Leseprobe zu "Professional Web Design (eBook)"
Creating A Successful Online Portfolio (S. 20-21)
by Sean Hodge
Your portfolio is the showcase of your work, skills and potential for future employers. The more time and effort you dedicate to creating a usable and good-looking design, the higher your chances of getting a better account balance at the end of the month. So how do you make sure your portfolio is better than that of competitors? How do you draw the attention of employers to your work? Creating a successful portfolio is easier than you think. Make it simple and easyto use and hit your objectives, and you’ll end up with a successful portfolio. In this article, we’ll review five pitfalls that plague portfolio designs. Then we’ll cover portfolio tips that, if carefully heeded and executed well, will deliver quality results. Let’s review the common mistakes that designers make to ensure that you don’t fall into one of these traps.
Pitfall #1: Obfuscating
Clarity and focus should permeate your portfolio. Don’t usetwenty words whenseven would do. Push your best content to the front. Where possible, place important content above the fold. Avoid meandering in your language. Dont make the levels of your portfoliotoo deep, but make sure that the section still accomplishes your objectives. Copyblogger has an article that features a simple list of writing tips based on the early 20th-century writer known for cutting out the fluff. See the article Ernest Hemingway’s Top 5 Tips for Writing Well. Hemingway championed short sentences, strong forceful language and clarity: all principles that make for effective writing on the Web.
In the article Creating The Perfect Portfolio, Collis Ta’eed offers portfolio advice from the perspective of a potential employer. The section titled "Get to It" gives reasons for limiting the number of portfolio pieces you present and for makingyour best pieces easy to find. An employer has to review many applicants quickly. You are more likely to make the cut if your best work is prominent. The portfolio of Evan Eckard is an example of a website that promotes hisbest work right on the first page and "gets to it" quickly.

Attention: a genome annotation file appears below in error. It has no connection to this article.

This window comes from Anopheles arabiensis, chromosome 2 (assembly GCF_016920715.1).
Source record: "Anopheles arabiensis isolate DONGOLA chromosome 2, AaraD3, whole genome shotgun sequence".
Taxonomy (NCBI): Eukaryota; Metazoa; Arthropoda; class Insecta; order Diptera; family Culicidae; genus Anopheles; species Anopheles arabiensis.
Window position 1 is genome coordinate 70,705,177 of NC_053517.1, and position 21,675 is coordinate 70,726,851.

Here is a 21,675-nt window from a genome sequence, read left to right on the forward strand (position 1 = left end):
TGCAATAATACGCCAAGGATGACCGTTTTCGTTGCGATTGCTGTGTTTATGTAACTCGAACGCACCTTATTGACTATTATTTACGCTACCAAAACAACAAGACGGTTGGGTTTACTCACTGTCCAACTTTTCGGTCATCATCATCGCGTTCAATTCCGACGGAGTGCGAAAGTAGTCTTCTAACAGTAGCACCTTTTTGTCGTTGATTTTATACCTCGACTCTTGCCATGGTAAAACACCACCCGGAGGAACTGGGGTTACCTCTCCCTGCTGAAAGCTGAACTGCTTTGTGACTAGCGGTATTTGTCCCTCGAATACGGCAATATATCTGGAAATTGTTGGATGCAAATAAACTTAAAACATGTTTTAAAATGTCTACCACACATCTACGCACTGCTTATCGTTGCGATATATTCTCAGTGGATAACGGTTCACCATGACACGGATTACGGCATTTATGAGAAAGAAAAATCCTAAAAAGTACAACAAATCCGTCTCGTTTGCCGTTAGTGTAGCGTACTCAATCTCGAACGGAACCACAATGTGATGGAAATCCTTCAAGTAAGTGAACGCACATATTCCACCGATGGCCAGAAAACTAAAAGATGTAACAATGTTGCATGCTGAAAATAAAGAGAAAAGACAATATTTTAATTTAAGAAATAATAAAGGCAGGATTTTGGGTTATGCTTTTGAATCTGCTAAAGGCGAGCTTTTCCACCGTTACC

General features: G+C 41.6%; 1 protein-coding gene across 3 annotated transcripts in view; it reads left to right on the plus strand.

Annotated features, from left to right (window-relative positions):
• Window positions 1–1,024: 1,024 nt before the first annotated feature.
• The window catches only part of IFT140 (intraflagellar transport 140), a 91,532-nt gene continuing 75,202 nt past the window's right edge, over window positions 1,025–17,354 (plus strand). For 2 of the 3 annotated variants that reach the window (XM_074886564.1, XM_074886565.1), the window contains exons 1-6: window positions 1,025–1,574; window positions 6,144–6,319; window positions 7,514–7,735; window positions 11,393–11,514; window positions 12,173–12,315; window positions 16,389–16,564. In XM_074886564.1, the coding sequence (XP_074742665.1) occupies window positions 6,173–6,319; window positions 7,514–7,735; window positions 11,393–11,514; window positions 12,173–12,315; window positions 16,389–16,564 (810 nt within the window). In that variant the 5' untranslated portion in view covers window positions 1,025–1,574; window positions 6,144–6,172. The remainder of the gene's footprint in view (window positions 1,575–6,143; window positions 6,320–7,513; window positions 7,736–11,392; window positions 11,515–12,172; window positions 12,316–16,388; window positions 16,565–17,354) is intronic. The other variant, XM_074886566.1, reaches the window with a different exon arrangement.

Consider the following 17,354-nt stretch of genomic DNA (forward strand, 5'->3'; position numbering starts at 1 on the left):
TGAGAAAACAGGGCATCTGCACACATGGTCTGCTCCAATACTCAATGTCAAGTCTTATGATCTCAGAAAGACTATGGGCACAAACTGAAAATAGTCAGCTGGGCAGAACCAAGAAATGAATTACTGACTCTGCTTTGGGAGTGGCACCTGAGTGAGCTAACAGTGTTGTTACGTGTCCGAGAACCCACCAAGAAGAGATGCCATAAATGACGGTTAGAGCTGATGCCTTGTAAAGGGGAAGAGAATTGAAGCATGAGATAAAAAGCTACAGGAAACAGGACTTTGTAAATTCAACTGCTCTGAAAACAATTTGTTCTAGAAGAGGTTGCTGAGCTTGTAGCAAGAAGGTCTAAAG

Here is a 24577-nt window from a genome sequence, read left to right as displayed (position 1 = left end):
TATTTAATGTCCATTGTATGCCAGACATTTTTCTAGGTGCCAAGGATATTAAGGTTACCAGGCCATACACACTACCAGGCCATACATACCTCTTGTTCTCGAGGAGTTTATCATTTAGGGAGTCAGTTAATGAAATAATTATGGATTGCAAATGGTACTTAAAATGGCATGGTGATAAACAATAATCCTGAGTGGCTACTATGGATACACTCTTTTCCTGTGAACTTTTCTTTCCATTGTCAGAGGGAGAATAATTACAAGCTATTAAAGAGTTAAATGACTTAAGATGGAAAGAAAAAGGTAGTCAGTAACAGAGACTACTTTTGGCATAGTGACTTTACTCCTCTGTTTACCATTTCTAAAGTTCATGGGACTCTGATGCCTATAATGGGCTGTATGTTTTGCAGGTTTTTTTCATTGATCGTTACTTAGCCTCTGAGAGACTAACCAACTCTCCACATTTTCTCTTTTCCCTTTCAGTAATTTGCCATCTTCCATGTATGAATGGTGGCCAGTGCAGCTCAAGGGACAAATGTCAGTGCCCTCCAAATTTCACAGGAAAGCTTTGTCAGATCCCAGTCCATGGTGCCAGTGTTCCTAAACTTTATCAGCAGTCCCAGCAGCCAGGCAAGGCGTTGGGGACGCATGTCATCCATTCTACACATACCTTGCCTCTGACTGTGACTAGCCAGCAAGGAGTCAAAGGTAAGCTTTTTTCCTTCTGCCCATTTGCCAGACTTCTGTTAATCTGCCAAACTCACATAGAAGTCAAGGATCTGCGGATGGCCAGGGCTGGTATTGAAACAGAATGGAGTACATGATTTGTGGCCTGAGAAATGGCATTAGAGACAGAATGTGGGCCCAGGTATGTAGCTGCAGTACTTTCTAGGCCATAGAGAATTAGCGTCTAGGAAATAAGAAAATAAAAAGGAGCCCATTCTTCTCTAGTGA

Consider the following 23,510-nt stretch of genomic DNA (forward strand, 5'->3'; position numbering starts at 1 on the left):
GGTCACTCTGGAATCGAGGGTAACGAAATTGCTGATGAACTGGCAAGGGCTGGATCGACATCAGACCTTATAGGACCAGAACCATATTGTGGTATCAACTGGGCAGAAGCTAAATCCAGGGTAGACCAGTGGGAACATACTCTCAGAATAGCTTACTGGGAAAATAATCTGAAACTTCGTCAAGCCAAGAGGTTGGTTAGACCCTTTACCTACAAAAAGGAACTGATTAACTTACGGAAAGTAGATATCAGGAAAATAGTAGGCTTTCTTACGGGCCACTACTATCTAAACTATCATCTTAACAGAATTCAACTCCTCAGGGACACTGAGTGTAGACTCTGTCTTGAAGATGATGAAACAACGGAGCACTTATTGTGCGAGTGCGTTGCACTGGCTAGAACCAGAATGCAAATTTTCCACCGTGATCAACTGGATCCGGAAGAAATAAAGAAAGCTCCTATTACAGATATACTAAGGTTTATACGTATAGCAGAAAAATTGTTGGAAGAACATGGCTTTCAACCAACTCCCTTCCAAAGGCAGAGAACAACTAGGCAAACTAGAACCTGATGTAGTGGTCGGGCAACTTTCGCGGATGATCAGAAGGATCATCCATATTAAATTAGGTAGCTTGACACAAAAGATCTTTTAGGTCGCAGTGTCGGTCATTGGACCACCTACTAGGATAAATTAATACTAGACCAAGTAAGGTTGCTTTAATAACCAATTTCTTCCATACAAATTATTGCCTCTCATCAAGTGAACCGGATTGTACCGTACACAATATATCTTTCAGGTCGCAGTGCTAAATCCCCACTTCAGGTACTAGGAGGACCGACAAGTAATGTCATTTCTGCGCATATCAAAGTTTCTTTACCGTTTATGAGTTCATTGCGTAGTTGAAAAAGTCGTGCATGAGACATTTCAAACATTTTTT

Pitfall #2: Cramming
Information Another pitfall iswanting to say too much in too little space. A balance needs to be achieved in the number of pages users have to click for more information and the amount of information you fit on a page. Be aware of this when constructing your portfolio. The more tightly packed your portfolio, the more likely it will look cluttered. If you do need to put a lot of information on the page, consult the post Grid and Column Designs over on WebDesignerWall. It will give you some great ideas on how to use the grid to your advantage when presenting a lot of information.
Pitfall #3: Overdoing
It You’re less likely to go wrong by keeping things simple and organized. Do this for all areas of your portfolio.Less is more. The more you try to do in your portfolio, the more likely things will go wrong. Showcasing 18 of your services will be less successful than prioritizing a few. Too many types of work or too much work of a single type will likely drown users. They won’t spot those prominent pieces that show how great your work is.